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Angular Ivy Update Coming In 2019 Means Smaller Apps

Angular Ivy

A new compilation system, nicknamed “Angular Ivy” will allow compiled Angular apps to be tiny. We’re seeing basic Hello World apps as small as 3.3kb! This compares to React projects, where the minimal sizes are between 10-30kb with just react-dom.

Transitioning between Angular 1 and 2+ was a pain. The major difference between the two versions was the addition of a compilation process. No longer did you include a “angular-1.6.9.min.js” in a script tag, but rather you needed to import angular using a package manager, and run a compilation process which would give you one piece of javascript (called the bundle) to include in your HTML page.

This choice to rethink the framework allowed the team behind AngularJS to make progressive improvements over time that would not have been possible with the original version.

Previously, even though you weren’t using many parts of Angular, the code for that still had to be included in your bundle because the compiler wasn’t advanced enough to figure what you were and were not using.

Angular will soon be able to output much smaller filesizes because of advancements in detecting dependencies on the framework-feature level.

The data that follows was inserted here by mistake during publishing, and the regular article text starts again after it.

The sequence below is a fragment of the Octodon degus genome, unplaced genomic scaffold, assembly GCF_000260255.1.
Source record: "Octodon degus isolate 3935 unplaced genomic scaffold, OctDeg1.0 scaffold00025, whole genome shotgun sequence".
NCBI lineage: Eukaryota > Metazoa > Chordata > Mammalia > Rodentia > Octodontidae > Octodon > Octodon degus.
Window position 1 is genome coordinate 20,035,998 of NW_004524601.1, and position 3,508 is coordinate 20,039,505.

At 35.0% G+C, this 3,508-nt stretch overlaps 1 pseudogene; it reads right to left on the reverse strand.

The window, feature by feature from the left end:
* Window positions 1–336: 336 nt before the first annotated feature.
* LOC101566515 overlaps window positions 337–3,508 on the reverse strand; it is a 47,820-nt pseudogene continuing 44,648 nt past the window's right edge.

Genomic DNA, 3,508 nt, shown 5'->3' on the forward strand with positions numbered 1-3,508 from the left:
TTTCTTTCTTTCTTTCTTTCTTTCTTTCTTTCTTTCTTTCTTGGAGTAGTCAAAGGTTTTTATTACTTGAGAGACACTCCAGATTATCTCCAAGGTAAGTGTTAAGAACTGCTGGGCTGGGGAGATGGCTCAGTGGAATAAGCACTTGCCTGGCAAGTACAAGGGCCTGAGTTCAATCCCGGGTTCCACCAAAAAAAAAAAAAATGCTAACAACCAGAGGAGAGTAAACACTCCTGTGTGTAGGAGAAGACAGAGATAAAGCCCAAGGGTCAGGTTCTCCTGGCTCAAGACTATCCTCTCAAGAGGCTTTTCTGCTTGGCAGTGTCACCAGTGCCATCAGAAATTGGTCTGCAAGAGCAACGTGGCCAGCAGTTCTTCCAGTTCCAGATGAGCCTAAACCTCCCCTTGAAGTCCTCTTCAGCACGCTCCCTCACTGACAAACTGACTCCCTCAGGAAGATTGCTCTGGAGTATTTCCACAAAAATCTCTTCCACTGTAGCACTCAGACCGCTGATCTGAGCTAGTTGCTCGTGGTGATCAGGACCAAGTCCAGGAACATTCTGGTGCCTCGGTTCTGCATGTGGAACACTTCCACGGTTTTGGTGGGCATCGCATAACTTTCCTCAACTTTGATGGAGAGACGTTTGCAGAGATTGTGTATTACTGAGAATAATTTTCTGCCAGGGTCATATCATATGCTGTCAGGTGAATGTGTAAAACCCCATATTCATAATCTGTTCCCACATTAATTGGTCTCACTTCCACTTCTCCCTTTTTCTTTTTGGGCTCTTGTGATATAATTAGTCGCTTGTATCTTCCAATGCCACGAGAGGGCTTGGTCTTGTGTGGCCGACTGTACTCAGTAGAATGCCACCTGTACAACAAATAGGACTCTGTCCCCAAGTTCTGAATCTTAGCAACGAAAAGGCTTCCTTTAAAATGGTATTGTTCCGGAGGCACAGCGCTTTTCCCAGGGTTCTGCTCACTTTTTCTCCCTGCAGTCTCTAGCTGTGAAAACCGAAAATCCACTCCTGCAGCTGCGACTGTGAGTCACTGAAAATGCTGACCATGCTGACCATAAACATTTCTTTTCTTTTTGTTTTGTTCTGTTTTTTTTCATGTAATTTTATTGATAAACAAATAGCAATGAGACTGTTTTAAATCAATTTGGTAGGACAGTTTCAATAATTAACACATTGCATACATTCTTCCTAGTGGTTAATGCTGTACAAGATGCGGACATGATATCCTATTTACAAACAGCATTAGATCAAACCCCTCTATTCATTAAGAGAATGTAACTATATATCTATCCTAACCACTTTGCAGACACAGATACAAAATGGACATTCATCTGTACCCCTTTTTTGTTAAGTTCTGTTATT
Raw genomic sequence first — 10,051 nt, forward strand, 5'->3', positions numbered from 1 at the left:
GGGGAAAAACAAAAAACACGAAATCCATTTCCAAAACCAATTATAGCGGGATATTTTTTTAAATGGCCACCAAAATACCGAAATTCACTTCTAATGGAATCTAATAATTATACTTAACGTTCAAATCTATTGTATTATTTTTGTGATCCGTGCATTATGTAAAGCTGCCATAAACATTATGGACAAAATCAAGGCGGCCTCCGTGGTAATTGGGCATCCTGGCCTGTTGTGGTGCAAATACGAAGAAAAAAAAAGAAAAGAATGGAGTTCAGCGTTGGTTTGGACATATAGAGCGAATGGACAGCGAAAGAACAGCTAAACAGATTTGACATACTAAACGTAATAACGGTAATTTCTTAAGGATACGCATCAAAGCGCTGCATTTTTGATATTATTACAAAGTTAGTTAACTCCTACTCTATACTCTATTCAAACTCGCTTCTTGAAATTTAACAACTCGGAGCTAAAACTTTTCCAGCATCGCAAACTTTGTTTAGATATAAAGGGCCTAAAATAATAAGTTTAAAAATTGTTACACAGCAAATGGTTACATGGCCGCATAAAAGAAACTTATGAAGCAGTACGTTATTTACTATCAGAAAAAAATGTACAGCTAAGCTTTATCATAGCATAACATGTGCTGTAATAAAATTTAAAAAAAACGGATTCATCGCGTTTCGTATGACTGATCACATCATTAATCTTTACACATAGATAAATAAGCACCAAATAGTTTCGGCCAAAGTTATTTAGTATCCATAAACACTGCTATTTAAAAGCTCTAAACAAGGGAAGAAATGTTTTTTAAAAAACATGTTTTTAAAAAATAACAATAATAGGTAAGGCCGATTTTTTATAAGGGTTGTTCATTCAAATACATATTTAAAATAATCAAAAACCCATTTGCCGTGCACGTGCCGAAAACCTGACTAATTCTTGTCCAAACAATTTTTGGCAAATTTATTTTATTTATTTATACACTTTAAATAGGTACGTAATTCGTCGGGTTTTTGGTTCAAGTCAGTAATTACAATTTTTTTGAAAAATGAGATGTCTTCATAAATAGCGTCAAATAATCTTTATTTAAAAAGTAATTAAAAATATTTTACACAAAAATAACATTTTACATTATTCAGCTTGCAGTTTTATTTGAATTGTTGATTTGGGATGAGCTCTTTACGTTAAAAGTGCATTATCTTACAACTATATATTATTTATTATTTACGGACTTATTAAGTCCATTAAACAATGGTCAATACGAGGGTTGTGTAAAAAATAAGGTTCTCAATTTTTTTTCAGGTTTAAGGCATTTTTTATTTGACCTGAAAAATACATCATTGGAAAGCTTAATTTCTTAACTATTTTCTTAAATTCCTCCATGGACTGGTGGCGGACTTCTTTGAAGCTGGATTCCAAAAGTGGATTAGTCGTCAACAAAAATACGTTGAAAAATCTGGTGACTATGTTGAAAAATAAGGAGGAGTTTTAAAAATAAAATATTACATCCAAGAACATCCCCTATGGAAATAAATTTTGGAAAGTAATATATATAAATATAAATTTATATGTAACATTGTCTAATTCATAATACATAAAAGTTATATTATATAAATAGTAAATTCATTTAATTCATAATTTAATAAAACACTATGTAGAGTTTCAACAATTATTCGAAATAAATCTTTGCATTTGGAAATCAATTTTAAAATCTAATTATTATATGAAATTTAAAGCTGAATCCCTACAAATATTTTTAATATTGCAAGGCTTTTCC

Angular Ivy as it’s called, is the newest rendering and view engine the team is working on. This newest update will add advanced tree-shaking algorithms to the compiler, enabling it to figure exactly what parts of Angular need to be included and which ones don’t.

This means that, for an example like like Hello World where very little of Angular is needed (e.g. no need to even include event binding), you can get tiny 3.3kb bundles.

A strong benefit of this is that developers will have a lot more freedom to use Angular as they please. No longer will they be limited to using it where a lot of interaction is required: even simple concepts like landing pages could be developed with the angular toolkit without taking a strong loading-time hit.

The expected release is towards the end of this year, or the beginning of 2019.

It remains to be seen what the React ecosystem’s answer to this will be. Although react can be pretty minimal already with precompiled pages, it still requires a lot of finessing to get it right.